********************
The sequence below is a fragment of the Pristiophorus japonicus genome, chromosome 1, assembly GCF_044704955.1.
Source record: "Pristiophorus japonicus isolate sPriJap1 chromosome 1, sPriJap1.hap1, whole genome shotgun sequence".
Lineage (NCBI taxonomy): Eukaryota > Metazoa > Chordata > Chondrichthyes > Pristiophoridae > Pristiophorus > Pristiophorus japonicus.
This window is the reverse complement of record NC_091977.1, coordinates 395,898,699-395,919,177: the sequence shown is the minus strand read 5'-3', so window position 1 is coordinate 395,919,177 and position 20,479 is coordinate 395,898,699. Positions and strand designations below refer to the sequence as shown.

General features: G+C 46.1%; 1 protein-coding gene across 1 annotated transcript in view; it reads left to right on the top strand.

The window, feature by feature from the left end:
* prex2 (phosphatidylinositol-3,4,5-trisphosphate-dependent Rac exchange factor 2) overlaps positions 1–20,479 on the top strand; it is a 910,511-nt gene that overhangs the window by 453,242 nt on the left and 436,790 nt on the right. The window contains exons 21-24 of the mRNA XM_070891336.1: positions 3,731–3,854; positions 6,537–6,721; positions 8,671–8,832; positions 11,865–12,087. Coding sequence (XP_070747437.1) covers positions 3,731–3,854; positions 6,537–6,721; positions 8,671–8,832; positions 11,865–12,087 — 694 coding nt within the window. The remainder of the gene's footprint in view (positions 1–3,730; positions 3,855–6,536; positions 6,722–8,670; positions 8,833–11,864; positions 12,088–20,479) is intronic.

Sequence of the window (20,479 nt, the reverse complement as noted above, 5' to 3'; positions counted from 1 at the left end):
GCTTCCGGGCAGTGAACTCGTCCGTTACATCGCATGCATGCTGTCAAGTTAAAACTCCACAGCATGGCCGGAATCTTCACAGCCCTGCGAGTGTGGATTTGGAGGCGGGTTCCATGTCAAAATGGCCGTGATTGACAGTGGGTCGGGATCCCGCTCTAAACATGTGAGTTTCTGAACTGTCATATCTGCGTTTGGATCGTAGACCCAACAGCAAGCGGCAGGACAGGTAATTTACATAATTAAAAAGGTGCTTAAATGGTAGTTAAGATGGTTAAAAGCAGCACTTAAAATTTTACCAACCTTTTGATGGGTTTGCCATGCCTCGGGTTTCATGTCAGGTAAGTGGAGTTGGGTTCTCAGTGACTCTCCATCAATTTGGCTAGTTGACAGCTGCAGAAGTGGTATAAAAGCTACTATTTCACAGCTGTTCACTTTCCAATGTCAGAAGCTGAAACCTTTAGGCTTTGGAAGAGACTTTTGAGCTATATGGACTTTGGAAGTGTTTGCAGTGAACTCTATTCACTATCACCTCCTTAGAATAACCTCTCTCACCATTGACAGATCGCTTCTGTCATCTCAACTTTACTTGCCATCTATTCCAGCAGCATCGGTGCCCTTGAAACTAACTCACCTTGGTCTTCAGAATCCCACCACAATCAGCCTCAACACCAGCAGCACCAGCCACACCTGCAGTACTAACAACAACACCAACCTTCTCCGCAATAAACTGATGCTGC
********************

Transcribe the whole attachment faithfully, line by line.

The sequence below is a fragment of the Pristiophorus japonicus genome, chromosome 1, assembly GCF_044704955.1.
Source record: "Pristiophorus japonicus isolate sPriJap1 chromosome 1, sPriJap1.hap1, whole genome shotgun sequence".
Lineage (NCBI taxonomy): Eukaryota > Metazoa > Chordata > Chondrichthyes > Pristiophoridae > Pristiophorus > Pristiophorus japonicus.
This window is the reverse complement of record NC_091977.1, coordinates 395,898,699-395,919,177: the sequence shown is the minus strand read 5'-3', so window position 1 is coordinate 395,919,177 and position 20,479 is coordinate 395,898,699. Positions and strand designations below refer to the sequence as shown.

General features: G+C 46.1%; 1 protein-coding gene across 1 annotated transcript in view; it reads left to right on the top strand.

The window, feature by feature from the left end:
* prex2 (phosphatidylinositol-3,4,5-trisphosphate-dependent Rac exchange factor 2) overlaps positions 1–20,479 on the top strand; it is a 910,511-nt gene that overhangs the window by 453,242 nt on the left and 436,790 nt on the right. The window contains exons 21-24 of the mRNA XM_070891336.1: positions 3,731–3,854; positions 6,537–6,721; positions 8,671–8,832; positions 11,865–12,087. Coding sequence (XP_070747437.1) covers positions 3,731–3,854; positions 6,537–6,721; positions 8,671–8,832; positions 11,865–12,087 — 694 coding nt within the window. The remainder of the gene's footprint in view (positions 1–3,730; positions 3,855–6,536; positions 6,722–8,670; positions 8,833–11,864; positions 12,088–20,479) is intronic.

Sequence of the window (20,479 nt, the reverse complement as noted above, 5' to 3'; positions counted from 1 at the left end):
GCTTCCGGGCAGTGAACTCGTCCGTTACATCGCATGCATGCTGTCAAGTTAAAACTCCACAGCATGGCCGGAATCTTCACAGCCCTGCGAGTGTGGATTTGGAGGCGGGTTCCATGTCAAAATGGCCGTGATTGACAGTGGGTCGGGATCCCGCTCTAAACATGTGAGTTTCTGAACTGTCATATCTGCGTTTGGATCGTAGACCCAACAGCAAGCGGCAGGACAGGTAATTTACATAATTAAAAAGGTGCTTAAATGGTAGTTAAGATGGTTAAAAGCAGCACTTAAAATTTTACCAACCTTTTGATGGGTTTGCCATGCCTCGGGTTTCATGTCAGGTAAGTGGAGTTGGGTTCTCAGTGACTCTCCATCAATTTGGCTAGTTGACAGCTGCAGAAGTGGTATAAAAGCTACTATTTCACAGCTGTTCACTTTCCAATGTCAGAAGCTGAAACCTTTAGGCTTTGGAAGAGACTTTTGAGCTATATGGACTTTGGAAGTGTTTGCAGTGAACTCTATTCACTATCACCTCCTTAGAATAACCTCTCTCACCATTGACAGATCGCTTCTGTCATCTCAACTTTACTTGCCATCTATTCCAGCAGCATCGGTGCCCTTGAAACTAACTCACCTTGGTCTTCAGAATCCCACCACAATCAGCCTCAACACCAGCAGCACCAGCCACACCTGCAGTACTAACAACAACACCAACCTTCTCCGCAATAAACTGATGCTGC